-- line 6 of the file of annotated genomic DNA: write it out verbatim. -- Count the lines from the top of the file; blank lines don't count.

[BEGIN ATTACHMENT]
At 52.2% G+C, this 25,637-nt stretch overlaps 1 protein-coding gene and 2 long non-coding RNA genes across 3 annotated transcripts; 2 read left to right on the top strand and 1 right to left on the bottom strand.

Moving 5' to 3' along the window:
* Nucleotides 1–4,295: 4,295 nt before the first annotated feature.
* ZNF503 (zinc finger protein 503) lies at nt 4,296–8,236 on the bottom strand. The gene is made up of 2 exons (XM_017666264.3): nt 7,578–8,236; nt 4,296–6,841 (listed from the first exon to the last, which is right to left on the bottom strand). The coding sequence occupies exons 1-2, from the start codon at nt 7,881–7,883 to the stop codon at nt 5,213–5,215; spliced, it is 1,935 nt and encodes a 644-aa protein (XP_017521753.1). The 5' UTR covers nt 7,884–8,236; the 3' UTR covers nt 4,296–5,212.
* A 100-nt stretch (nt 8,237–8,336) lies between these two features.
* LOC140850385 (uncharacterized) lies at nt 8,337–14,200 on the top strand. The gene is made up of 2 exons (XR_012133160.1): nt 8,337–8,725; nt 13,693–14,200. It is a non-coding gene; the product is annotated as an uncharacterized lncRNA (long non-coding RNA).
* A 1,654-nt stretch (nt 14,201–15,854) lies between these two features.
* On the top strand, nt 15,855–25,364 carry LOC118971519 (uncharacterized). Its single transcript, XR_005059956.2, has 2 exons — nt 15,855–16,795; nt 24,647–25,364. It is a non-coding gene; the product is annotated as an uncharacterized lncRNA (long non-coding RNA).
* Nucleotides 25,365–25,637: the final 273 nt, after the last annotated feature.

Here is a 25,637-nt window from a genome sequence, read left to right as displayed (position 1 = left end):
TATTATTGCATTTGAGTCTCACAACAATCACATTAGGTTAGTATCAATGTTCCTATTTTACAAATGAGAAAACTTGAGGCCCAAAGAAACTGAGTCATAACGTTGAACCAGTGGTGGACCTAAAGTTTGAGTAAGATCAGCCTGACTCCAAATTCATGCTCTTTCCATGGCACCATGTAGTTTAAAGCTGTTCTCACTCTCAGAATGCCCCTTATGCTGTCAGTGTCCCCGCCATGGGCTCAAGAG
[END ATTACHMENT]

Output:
* LOC140850385 (uncharacterized) lies at nt 8,337–14,200 on the top strand. The gene is made up of 2 exons (XR_012133160.1): nt 8,337–8,725; nt 13,693–14,200. It is a non-coding gene; the product is annotated as an uncharacterized lncRNA (long non-coding RNA).